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  1. #1
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    Electra townie or Trek (and which Trek?)

    I'm looking for a bike for recreational riding, primarily to ride an unpaved rail trail, but ride up a hill to get there and occasionally might use it on the road or in more hilly terrain. I'm 50+ and most interested in a comfortable riding position. (I have an old Diamondback mountain bike, makes my neck hurt after 30 minutes or so.) Went to 2 local bike shops and asked them to show me what they had in an ergonomically correct ride. One carries the Electra Townie, the other had a couple of Treks. I rode both, both seemed comfortable. The Townie had 7 speeds, a pretty basic model. The first Trek had 28 speeds (I think) and suspension, and the sales guy was also urging me to try another model with thinner tires, less expensive, not sure of the specific Trek models. I ran short on time and need to go back. Want something well made that will last. Does anyone have experience with both? Any feedback welcome.

  2. #2
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    Electra won.

    I rode a Trek Pure, a Giant Suede, some sort of Specialized that was a comfort bike and an Electra Townie. The result is I have an Electra Townie 21D on order. I tried all the different gears 3, 7 and 21 and definitely liked the 21 speed better. The bike shop recommended the 21 speed also. The Electra was far and away the most comfortable and smooth ride of all of them and probably the Trek second. The Giant felt very heavy and slow and the Specialized was not crank forward enough. The Electras are also gorgeous which doesn't hurt!!!

  3. #3
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    Thank, cyanemi. I agree, the Townie is beautiful and comfortable. My husband ended up buying one, although his intention was just to accompany me when I went in for the test ride. Can you tell me why your bike shop recommended the 21 speed? The bike shop here is carrying the 7s & one 8 - but I think that's because it's what he finds sells most.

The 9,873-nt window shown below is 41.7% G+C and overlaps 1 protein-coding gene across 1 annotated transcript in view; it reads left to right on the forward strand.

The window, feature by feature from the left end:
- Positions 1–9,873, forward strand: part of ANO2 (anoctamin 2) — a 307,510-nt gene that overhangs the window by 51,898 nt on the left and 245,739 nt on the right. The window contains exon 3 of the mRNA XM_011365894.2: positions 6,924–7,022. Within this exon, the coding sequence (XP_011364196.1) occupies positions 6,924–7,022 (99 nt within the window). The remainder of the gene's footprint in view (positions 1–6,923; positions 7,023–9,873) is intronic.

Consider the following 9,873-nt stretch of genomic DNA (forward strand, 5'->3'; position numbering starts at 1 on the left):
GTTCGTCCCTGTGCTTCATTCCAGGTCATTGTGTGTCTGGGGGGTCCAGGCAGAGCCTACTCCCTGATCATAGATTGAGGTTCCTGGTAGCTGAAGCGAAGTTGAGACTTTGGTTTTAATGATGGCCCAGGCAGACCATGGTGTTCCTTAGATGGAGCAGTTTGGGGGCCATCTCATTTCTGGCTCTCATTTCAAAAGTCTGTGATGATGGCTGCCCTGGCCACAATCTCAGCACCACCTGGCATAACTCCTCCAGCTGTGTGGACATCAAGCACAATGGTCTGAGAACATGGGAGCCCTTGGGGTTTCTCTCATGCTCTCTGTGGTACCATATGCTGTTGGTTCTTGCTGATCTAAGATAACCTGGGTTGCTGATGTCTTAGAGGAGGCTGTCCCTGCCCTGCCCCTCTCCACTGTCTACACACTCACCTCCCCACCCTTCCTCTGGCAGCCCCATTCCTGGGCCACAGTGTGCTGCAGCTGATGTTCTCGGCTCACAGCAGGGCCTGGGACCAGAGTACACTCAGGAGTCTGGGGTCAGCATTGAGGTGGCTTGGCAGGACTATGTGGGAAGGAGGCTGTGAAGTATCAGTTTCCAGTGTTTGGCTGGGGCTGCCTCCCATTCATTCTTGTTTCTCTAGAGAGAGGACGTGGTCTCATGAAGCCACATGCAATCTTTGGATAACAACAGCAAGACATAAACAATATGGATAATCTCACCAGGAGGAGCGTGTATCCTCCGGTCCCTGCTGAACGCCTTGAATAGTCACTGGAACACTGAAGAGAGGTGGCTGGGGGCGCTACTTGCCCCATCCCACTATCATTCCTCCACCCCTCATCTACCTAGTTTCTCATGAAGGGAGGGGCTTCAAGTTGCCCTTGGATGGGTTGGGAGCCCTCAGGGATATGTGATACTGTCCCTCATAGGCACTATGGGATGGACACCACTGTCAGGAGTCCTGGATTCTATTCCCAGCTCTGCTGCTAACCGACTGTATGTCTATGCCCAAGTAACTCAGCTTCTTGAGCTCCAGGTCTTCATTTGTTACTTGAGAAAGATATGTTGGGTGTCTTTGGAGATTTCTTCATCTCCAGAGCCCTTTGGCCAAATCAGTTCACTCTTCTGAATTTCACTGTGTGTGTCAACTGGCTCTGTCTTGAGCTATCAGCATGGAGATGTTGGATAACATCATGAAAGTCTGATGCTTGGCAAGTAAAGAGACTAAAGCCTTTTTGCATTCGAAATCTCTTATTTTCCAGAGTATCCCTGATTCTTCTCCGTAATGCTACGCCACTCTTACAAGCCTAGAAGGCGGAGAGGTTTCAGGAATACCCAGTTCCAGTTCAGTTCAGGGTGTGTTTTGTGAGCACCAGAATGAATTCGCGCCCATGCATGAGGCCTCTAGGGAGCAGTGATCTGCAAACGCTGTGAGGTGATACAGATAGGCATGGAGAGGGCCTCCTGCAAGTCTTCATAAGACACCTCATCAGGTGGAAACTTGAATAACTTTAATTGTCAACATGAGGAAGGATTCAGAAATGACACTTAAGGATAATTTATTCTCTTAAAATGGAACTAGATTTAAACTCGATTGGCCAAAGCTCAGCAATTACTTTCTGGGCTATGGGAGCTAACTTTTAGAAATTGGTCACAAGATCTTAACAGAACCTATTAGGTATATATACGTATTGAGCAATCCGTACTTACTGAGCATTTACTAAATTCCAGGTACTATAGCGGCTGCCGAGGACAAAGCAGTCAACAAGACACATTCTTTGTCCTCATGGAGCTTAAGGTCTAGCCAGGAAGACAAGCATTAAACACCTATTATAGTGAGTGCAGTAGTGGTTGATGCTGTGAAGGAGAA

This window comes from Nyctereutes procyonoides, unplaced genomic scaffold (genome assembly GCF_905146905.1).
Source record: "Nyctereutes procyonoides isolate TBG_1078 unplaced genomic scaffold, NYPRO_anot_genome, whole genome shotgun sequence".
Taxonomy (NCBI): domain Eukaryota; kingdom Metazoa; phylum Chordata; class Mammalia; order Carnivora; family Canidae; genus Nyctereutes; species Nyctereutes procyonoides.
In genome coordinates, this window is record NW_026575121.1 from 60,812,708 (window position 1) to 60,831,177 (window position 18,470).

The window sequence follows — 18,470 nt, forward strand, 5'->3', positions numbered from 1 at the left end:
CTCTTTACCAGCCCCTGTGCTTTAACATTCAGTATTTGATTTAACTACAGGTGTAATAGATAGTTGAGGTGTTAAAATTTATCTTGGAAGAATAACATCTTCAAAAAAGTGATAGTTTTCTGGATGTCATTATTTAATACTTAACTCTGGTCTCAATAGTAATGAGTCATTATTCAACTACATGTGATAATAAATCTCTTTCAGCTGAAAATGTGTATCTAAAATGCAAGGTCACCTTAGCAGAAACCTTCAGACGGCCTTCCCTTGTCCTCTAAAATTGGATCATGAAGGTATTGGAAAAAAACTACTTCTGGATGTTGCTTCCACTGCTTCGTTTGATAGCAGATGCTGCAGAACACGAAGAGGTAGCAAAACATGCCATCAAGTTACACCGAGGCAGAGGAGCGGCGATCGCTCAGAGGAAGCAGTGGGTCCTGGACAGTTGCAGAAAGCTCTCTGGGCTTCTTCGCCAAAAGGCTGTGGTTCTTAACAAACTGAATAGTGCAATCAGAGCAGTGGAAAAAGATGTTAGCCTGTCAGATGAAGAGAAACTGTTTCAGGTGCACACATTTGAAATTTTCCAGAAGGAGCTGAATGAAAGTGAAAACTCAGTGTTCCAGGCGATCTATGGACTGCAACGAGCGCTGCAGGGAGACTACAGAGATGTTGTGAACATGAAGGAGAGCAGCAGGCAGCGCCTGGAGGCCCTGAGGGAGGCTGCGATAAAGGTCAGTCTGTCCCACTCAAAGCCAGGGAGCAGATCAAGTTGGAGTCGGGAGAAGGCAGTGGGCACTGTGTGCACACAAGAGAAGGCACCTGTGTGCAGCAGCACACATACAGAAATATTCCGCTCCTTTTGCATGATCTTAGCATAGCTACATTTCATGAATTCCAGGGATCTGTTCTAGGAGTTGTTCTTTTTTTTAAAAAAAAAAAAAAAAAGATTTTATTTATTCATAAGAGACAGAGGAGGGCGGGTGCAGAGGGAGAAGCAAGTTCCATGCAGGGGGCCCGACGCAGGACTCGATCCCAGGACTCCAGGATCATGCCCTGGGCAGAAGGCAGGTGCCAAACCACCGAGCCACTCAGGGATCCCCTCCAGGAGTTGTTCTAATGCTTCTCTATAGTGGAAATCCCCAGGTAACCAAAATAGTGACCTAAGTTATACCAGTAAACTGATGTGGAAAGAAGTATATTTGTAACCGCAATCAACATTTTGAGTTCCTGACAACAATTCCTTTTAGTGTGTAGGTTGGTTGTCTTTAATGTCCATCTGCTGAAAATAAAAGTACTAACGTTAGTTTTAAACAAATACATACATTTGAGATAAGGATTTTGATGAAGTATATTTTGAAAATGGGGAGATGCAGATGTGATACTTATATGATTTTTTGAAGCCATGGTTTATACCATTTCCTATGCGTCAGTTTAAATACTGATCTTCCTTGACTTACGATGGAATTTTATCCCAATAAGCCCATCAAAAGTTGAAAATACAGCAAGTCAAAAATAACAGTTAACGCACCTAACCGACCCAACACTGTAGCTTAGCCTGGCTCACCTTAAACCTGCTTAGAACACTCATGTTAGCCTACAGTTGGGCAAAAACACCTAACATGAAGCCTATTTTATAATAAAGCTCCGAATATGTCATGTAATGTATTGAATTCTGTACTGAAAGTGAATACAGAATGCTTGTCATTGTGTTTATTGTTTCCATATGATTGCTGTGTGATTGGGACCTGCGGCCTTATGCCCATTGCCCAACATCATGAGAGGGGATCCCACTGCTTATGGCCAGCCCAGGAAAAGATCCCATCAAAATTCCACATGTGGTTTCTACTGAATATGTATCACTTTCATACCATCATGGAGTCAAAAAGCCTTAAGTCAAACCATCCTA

4. #4
    GATC
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    Are the 7 and/or 8 gearhub or derailer models? I'm a definite gearhub fan.

  5. #5
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    My wife has the Trek Pure with 7 or 8 speeds. She likes it. Both the Townie and Pure have classy lines.
    Whether you think you can, or think you can't, you're probably right

  6. #6
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    The sales woman said there was a greater range with the 21 speeds. I found this to be true in the ride. Someone with more knowledge may be able to answer this better.

  7. #7
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    I went to my LBS originally looking for a hybrid bike, but saw a black Townie Electra 21D on display. I took it for a test ride and nearly bought it on the spot. It was hands-down the most comfy bike I had ever ridden. It also felt nice and stable due to the riding position. I actually ended up winning a bid on eBay for a barely-used 2006 Giant Suede DX. It also has 21 speeds, flat-foot frame design, and looks great, but I find the seat isn't quite on par with the Townie's. My LBS also had a Townie with the 700c tires (I rode the 26" variety). I'm guessing the 700c would be much more efficient on pavement, but perhaps not as comfortable. The Townies are kind of expensive (I think - which is why I was bidding online) but they look sexy and ride as if on a cloud.

  8. #8
    Non-Spandex Commuter jdmitch's Avatar
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    Unpaved trail? You want comfortable? Definitely do NOT go with skinny tires. Go with a Electra Townie Balloon 8. Fatty-Fat tires = suspension without the complexity. And, they roll amazingly fast on non-perfect surfaces (they absorb / roll over bumps).

    Be aware, a lot of the fewer speed townies have internal hubs which have a wider gear range than a "similar number of speeds" dérailleur system. "21 speeds" being good is a myth for all but performance oriented riding. It's mostly good because there are lots of small steps between speeds for athletes to 'tune' their gear ratio. For casual-ish riding (what it sounds to me like you want to do) it's width of gear range helps, but not necessarily tiny steps between gear combinations.